Feeds

Salesforce shuns Google Docs route (for now)

Benioff resists Office 2.0 distraction

Security for virtualized datacentres

Salesforce.com wants to be many things to all people. But a move into hosted office productivity apps won't be appearing on its agenda anytime soon.

Chief executive Marc Benioff said Salesforce.com will add complementary services to its core customer relationship management (CRM) service, while leaving the frothier elements of Web 2.0 and Office 2.0 to others.

"If we try to pick off other things too soon, it's not going to serve them [customers] or us. I don't want to go into spreadsheets, word processors or email," he said.

Speaking at his company's annual Dreamforce event this week, Benioff said: "We want to do CRM very well, sales, partner marketing, mobile, content and ideas... are important to us to own and dominate. There are lots of things out there, but we don't want to be all things. We want to be open and have other people build on this [the Salesforce.com platform and underlying database]."

According to Benioff , Salesforce has a challenge to deepen its presence within existing customers. In other words, clients could be buying a lot more seats from the company - maybe four times as much as they are buying today.

So the company has to bang the drum to let them know that it does other stuff besides CRM. "A lot of our customers still think we only have one application... most don't know we have a customer service and support application or marketing application," he said. "We think there's a tremendous opportunity to break out of SFA [sales force automation]."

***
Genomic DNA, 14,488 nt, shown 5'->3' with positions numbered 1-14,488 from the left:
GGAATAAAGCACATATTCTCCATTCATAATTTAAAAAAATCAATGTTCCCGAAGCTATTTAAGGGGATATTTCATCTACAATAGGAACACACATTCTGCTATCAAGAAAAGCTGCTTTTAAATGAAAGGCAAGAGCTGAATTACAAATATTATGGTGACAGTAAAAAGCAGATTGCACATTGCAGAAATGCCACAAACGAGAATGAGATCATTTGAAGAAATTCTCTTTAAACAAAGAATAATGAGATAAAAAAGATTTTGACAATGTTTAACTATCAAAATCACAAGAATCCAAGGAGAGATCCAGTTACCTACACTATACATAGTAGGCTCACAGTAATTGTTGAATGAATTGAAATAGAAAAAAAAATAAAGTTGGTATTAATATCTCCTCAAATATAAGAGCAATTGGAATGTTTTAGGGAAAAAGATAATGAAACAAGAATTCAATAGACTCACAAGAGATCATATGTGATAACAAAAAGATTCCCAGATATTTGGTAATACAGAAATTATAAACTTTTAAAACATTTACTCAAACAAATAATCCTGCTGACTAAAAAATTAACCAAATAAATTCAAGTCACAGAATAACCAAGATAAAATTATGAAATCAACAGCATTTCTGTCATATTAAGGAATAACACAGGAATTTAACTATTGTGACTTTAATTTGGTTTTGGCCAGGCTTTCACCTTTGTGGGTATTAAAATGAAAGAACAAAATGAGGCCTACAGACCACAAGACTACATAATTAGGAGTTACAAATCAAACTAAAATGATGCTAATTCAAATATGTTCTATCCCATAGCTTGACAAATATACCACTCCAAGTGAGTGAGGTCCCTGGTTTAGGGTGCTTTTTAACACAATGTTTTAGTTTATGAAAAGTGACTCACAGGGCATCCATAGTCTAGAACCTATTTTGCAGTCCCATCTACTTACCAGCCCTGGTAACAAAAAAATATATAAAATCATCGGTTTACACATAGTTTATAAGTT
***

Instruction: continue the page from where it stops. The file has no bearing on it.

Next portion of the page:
Another problem, is the newness of on-demand applications. Most customers, despite what start-ups and venture capitalists in Silicon Valley would have you think, are new to the whole idea of on-demand.

"When we rolled it out for the first time [Visualforce, announced this week] customers did not get it," Benioff said. "We have manifested who we are and what we can do for customers... the reality is even though I get it I do not take it for granted that anyone else gets it."®

Choosing a cloud hosting partner with confidence

More from The Register

next story
New 'Cosmos' browser surfs the net by TXT alone
No data plan? No WiFi? No worries ... except sluggish download speed
'Windows 9' LEAK: Microsoft's playing catchup with Linux
Multiple desktops and live tiles in restored Start button star in new vids
iOS 8 release: WebGL now runs everywhere. Hurrah for 3D graphics!
HTML 5's pretty neat ... when your browser supports it
Mathematica hits the Web
Wolfram embraces the cloud, promies private cloud cut of its number-cruncher
Google extends app refund window to two hours
You now have 120 minutes to finish that game instead of 15
Intel: Hey, enterprises, drop everything and DO HADOOP
Big Data analytics projected to run on more servers than any other app
Mozilla shutters Labs, tells nobody it's been dead for five months
Staffer's blog reveals all as projects languish on GitHub
SUSE Linux owner Attachmate gobbled by Micro Focus for $2.3bn
Merger will lead to mainframe and COBOL powerhouse
prev story

Whitepapers

Providing a secure and efficient Helpdesk
A single remote control platform for user support is be key to providing an efficient helpdesk. Retain full control over the way in which screen and keystroke data is transmitted.
WIN a very cool portable ZX Spectrum
Win a one-off portable Spectrum built by legendary hardware hacker Ben Heck
Saudi Petroleum chooses Tegile storage solution
A storage solution that addresses company growth and performance for business-critical applications of caseware archive and search along with other key operational systems.
Protecting users from Firesheep and other Sidejacking attacks with SSL
Discussing the vulnerabilities inherent in Wi-Fi networks, and how using TLS/SSL for your entire site will assure security.
Security for virtualized datacentres
Legacy security solutions are inefficient due to the architectural differences between physical and virtual environments.